I was there to give. To serve. It was our first leadership meeting of the year after a brief hiatus, during which I’d had my first child. Bleary-eyed and utterly befuddled by the newness of parenting, I questioned the wisdom of my participation on the leadership team.
The challenges of being a mother had caused me to feel less capable in other areas of my life, as well.
As our morning progressed through team building and planning exercises, I grew aware of a need for a friend—a mentor—to journey with me. Someone for whom the waters in which I was sailing weren’t uncharted. The women gathered in the room possessed both the wisdom and the heart to fill that newly discovered need. But, as servants already giving themselves to our shared labor, how could any of them possibly have the time?
One woman was new to me and to the team, but her contributions to the conversation over the course of our morning had revealed a depth that I craved. Afraid I’d never ask if I didn’t do it immediately, I summoned the courage.
My approach was unadorned: “I know we don’t really know each other, but I’ve just realized how much I need a mentor. Would you consider it?”
Though understandably surprised, her response was graceful and indicative of the way she would walk alongside me in the years to come: “Nobody’s ever asked me that before. I’m humbled. Let me pray about it.” A short week later, she enthusiastically folded me into her life.
Over the coming months we got to know each other. She accommodated my needs as a young mother, visiting during naps or joining me for a walk with my daughter. I shared whatever issue was plaguing me that week, whether mothering, marriage, money, friendship, or faith. She listened; I felt heard and cared for by her attentiveness to the expression of my heart.
Often, she’d then relate a similar experience from her own life, which not only equipped and encouraged me to meet that challenge, but also allowed me to know her. Yet what stands out most from those conversations was that she always pointed me toward God through a relevant verse or Biblical vignette.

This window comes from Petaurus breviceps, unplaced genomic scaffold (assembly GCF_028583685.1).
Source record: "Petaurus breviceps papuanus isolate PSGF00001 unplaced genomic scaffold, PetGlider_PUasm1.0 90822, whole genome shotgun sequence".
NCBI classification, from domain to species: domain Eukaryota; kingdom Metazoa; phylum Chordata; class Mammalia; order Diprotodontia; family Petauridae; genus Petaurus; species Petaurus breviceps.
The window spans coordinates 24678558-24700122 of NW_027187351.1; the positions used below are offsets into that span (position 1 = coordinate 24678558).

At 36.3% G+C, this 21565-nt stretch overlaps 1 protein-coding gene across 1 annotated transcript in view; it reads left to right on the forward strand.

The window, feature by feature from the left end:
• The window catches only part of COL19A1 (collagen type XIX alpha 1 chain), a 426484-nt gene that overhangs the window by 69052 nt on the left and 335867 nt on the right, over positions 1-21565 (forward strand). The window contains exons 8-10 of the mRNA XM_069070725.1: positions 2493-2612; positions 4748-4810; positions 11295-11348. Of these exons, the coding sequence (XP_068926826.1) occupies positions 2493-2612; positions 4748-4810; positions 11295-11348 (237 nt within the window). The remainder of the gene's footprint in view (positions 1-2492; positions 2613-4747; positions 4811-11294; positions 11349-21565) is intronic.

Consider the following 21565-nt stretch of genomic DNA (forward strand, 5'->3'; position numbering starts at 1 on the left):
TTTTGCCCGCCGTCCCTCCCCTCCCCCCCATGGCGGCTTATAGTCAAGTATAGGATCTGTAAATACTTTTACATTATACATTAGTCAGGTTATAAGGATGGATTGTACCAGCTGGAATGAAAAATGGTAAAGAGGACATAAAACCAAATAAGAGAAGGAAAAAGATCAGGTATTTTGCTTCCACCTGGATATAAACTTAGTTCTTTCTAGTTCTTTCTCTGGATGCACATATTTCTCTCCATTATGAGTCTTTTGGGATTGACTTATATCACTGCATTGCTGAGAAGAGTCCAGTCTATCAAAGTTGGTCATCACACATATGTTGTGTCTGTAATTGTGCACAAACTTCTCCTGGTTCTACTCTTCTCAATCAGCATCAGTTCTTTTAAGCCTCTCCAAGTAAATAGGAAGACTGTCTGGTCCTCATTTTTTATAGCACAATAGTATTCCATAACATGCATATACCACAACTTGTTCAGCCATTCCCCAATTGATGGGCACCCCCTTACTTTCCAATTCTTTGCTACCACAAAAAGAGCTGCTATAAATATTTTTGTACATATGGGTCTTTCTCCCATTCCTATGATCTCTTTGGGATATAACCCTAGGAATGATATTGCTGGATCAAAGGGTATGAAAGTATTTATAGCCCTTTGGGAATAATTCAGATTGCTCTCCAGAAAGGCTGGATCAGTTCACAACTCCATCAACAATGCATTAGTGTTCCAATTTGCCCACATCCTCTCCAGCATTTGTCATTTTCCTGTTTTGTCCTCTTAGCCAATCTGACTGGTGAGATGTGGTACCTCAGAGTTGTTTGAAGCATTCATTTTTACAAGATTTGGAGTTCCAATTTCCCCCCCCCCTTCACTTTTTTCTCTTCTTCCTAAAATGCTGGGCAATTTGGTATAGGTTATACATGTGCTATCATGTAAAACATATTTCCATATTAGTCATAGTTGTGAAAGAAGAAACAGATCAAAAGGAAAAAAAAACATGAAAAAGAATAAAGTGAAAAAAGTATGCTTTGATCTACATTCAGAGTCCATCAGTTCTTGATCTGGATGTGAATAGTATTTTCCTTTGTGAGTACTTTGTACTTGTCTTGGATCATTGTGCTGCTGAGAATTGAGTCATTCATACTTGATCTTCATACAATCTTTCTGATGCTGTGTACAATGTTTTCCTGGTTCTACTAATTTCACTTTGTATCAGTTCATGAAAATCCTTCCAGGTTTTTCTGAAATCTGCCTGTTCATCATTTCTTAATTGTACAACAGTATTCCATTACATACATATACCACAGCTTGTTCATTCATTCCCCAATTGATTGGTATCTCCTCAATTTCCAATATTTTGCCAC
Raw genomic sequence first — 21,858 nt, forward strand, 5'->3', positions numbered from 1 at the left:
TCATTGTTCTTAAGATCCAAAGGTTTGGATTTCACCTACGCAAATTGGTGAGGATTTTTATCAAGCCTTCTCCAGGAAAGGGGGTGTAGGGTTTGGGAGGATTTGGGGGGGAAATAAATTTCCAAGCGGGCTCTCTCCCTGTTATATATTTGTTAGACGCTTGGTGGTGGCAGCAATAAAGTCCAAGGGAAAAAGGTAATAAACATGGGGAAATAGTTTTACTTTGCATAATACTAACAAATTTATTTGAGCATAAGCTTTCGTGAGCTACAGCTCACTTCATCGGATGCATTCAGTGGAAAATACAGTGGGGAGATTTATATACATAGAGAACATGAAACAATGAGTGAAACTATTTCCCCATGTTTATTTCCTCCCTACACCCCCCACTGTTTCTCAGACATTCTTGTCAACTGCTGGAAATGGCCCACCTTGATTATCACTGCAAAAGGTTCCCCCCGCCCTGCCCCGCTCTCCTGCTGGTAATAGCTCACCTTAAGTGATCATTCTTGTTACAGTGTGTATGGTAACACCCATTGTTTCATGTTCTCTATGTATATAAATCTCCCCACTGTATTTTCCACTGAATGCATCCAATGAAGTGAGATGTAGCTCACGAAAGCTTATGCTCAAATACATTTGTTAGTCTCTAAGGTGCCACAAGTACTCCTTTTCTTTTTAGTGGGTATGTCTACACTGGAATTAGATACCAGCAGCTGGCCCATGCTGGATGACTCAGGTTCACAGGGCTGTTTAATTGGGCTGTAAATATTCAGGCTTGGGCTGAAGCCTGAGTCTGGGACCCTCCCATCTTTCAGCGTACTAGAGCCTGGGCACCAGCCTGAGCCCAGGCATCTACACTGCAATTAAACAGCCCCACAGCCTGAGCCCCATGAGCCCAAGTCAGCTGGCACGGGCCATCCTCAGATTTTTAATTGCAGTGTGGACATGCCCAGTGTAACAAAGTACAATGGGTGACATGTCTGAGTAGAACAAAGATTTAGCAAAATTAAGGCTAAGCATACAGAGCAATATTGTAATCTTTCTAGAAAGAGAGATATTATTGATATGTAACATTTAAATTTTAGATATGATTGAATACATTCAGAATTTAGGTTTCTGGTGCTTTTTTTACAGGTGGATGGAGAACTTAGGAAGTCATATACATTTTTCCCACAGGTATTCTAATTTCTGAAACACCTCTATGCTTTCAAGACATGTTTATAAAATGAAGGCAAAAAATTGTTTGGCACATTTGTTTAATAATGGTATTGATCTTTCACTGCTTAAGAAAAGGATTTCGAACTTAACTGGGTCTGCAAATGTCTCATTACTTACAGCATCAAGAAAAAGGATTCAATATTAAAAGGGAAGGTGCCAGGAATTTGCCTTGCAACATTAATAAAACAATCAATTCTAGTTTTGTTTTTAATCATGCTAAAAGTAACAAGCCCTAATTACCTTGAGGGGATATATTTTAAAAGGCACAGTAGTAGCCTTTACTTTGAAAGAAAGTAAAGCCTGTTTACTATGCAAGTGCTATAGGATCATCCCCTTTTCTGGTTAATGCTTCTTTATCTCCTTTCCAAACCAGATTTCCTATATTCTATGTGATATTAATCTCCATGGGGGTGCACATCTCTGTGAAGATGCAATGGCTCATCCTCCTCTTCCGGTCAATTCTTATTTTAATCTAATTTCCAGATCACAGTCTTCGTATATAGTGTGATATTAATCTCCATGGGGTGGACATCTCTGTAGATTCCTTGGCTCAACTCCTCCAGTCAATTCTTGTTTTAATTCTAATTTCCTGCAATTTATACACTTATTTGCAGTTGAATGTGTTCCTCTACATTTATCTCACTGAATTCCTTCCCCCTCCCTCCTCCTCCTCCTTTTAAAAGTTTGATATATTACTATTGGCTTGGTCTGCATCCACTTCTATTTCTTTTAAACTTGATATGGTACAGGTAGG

Our walks and talks continued over the course of years. She called me faithfully every week, remembering what we’d last discussed, asking for updates. She sent cards and notes of affirmation. She prayed for me. She introduced me to historical and contemporary Christian thinkers like Ironside, Spurgeon, and Stedman, sowing wisdom in the soil of my heart.
A few years later, I was tapped for a new leadership position in the very organization in which we’d met.
The position was one for which I felt insufficient—too young, too immature, too much a sinner. I processed this opportunity aloud with her, giving voice to my fears. In response, she made a poignant case for why I’d been asked to begin with, expressing confidence in me, in the women who’d asked me, and, most importantly, in the God who enlivens His gifts in our lives to accomplish His purposes.
Her investment in me over the years not only enriched my life day-to-day but also emboldened me to take on a new challenge by reminding me of God’s power at work through His people. That position ushered in one of the most growth-full seasons of my life.
I feel overwhelmingly the beneficiary of our friendship, though she’d gracefully say that she, too, received. She has loved me, and my spouse and children, through some of our darkest hours, offering her resources—both practical and spiritual—at great sacrifice. When I reflect on how we first met, I can’t help but smile when I realize that it was because I’d gone to the meeting that day… to serve, to give.
Perhaps this is a small glimmer of what Jesus meant when He said these words:
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Give, and it will be given to you. A good measure, pressed down, shaken together and running over, will be poured into your lap. For with the measure you use, it will be measured to you. (Luke 6:38)